Mountain reveals secrets of our human ancestors
The historical Renzu Mountain offers a startling landscape when the leaves turn red in autumn. [Photo by Lyu Guiming for China Daily]
When the Yellow River enters Jixian county in Shanxi province, it is embraced by a mountain and forms the most spectacular waterfall in its course of more than 5,400 kilometers.
Every year, millions of tourists visit the river and the renowned Hukou Waterfall.
The mountain, which is called Renzu, is a less popular site for tourists, who may not be aware that it has similar historical and cultural significance as the Yellow River.
Renzu, which literally means "ancestors of humans", was so named because locals believe the mountain provided a home for Fuxi and Nyuwa, the legendary ancestors of the Chinese people. Residents there have built temples to worship these figures.
The mountain's lesser-known legendary background was given a boost in 2001 with a major archaeological discovery.
In one of several sites that archaeologists explored, wall paintings with the images of Nyuwa were discovered.
Nyuwa is the mother goddess in Chinese mythology and is said to be the creator of human beings.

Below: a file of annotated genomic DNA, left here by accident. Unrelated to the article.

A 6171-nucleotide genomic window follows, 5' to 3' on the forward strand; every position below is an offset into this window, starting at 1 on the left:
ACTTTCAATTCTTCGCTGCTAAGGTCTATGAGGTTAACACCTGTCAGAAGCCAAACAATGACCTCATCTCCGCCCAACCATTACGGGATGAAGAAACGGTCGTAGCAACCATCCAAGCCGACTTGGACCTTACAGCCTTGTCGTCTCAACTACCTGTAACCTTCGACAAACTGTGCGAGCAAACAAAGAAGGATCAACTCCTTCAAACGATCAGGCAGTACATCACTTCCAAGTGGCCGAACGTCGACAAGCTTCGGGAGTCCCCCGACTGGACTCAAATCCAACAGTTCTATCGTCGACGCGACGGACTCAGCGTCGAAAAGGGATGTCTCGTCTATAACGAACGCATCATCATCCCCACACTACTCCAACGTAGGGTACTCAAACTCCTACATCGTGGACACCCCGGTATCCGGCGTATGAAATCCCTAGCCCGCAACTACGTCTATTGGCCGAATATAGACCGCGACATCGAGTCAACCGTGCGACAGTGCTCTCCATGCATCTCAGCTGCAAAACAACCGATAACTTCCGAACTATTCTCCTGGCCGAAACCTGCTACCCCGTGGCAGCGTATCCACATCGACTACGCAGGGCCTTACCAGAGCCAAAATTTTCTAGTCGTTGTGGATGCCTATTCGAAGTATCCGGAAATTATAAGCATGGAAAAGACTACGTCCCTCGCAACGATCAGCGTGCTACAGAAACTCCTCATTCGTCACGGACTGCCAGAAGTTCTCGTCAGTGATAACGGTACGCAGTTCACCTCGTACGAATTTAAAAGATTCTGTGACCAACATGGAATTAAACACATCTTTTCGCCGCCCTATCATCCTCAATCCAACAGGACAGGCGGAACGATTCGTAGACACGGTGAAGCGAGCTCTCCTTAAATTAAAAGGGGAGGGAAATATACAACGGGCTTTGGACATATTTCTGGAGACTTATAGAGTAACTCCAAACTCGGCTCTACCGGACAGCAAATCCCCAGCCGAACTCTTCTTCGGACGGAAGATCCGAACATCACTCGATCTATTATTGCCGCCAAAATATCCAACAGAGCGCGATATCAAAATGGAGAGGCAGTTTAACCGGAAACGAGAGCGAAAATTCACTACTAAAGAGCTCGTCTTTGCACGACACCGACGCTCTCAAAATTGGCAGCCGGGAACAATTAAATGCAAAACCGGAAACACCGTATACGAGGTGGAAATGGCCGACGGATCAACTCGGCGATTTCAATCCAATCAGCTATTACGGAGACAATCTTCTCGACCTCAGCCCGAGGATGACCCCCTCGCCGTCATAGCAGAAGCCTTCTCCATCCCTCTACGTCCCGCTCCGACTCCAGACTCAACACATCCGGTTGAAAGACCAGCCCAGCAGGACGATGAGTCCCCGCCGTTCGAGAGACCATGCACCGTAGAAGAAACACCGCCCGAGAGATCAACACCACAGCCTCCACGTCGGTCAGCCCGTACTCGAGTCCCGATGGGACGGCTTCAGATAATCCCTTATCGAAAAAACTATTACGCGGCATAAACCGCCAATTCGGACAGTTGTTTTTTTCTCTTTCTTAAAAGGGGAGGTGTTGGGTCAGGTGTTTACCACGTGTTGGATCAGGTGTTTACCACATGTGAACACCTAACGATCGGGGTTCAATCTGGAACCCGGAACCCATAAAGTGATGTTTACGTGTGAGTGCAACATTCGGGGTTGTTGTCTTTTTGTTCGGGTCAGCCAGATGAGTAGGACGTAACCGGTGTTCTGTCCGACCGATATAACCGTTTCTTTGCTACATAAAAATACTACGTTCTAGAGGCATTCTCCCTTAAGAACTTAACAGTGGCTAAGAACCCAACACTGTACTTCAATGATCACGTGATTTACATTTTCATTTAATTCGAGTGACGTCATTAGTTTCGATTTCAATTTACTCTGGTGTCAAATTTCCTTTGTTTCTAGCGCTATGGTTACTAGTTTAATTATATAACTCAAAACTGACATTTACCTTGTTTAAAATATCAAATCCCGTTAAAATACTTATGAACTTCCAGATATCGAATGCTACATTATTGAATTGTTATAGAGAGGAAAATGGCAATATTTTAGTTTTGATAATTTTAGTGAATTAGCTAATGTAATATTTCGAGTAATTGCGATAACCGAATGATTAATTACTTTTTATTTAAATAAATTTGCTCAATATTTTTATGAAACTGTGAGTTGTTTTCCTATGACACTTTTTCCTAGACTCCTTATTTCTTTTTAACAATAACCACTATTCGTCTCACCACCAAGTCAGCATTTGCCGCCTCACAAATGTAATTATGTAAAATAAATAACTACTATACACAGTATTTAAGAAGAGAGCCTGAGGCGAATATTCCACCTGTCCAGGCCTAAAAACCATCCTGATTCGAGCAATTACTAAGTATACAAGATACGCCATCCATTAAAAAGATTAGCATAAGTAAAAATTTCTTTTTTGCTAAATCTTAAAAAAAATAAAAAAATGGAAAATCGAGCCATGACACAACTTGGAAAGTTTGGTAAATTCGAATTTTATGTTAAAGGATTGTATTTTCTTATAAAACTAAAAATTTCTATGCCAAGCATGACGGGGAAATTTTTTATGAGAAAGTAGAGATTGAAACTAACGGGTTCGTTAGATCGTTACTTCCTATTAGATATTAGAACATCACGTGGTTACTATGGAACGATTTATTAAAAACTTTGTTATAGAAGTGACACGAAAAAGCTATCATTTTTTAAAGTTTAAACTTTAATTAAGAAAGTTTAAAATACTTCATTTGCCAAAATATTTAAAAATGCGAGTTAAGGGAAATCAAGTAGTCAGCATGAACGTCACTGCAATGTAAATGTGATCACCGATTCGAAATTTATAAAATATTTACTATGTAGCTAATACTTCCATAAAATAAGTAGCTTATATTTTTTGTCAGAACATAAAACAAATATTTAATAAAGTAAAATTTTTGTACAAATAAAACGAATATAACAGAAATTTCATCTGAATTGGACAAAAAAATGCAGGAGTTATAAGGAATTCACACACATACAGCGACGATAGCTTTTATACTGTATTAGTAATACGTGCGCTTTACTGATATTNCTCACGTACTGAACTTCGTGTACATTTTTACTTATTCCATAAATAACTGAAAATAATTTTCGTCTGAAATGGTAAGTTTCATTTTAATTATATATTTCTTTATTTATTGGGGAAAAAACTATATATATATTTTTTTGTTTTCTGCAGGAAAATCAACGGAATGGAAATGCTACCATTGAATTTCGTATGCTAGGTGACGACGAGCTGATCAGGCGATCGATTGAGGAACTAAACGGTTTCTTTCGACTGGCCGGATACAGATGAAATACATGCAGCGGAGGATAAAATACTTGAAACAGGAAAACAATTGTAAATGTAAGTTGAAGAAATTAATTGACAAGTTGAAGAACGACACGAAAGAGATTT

Also unearthed were stone tools pointing to a period between 100,000 and 80,000 years ago, a transitional period from the Old to the New Stone Age.
Geng Shiwen, a former boss of a local coal mine, said he has been enchanted by the mountain since the discovery.
In 2011, he signed an agreement with the county government, and invested almost all his wealth in developing the mountain into a tourist destination.
Renzu Mountain has an area of 203 square kilometers and the core area as a scenic spot covers about 45 sq km.
The scenic area includes a main peak that stands more than 1,700 meters above sea level and groups of ancient buildings.
The Nyuwa Temple is the major ancient structure complex in the scenic area. While the statue of Nyuwa sits in the main hall, the statue of Fuxi is in the side hall.
According Geng, Nyuwa and Fuxi are symbolically sister and brother and also wife and husband in Chinese mythology.
He reckoned that the temple was built in the Ming Dynasty (1368-1644), although there are not enough historical documents to support his judgment.
"I made the judgment according to the architectural styles and records of some preserved stone tablets," Geng said.
On every 18th day of the lunar calendar, there are grand ceremonies to pay tribute to Nyuwa and Fuxi, and the ceremony is currently a major cultural festival in the area, attracting tens of thousands of visitors, according to Geng.
Li Yali contributed to this story.